From the lighting perspective, Passi says the train was by far the most interesting, but complicated location, often being dependent on practicals.

“I felt that the nature of the light should vary according to the situation and the mood of the scene. Which meant playing with the CTO/CTB and green gels and extending this with small LED lamps. Sometimes it needed to be bright and flat, or dirty and gritty, sometimes moody, warm and cozy.”

“We also needed to shoot some of the nighttime train scenes in a couple of wagons in the train depot where we built a shaker machine to simulate the movement of the carriages. So we used moving LED lights, artificial snow, wind and smoke, to create the feeling of the train moving through the wintery landscape.

“Basically, we used everything – from practicals to Dedos, pocket-sized LEDs to Dinos, and 18Ks on cherrypickers – whatever served the purpose best. One of our locations was an enormous open-cast mine with a diameter of about 1km, and we needed to shoot a wide shot in the night there. So the big tools were really needed at times.”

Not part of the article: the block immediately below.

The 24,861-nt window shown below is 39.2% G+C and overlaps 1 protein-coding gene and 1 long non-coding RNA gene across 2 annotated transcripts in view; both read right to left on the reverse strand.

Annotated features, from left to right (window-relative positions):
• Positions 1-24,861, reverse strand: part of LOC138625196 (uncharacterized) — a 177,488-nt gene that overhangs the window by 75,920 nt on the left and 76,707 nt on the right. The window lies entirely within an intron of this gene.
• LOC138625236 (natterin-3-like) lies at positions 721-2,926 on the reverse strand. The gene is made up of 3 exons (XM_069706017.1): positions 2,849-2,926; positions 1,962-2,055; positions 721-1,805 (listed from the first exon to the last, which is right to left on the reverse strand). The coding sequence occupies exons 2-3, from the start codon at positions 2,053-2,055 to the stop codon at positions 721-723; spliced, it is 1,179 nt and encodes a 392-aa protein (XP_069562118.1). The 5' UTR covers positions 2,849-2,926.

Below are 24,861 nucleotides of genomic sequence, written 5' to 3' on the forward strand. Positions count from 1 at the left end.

He concludes: “For me every shooting day is a learning process. Compartment No.6 was fun, but it was a big thing for the different departments to work on. Most importantly though, the tricks and techniques we employed are not noticeable at all in the final picture. People who have watched the film believe what they see – a story about strangers sharing a trip, experiences and connections that stay with them both forever.”

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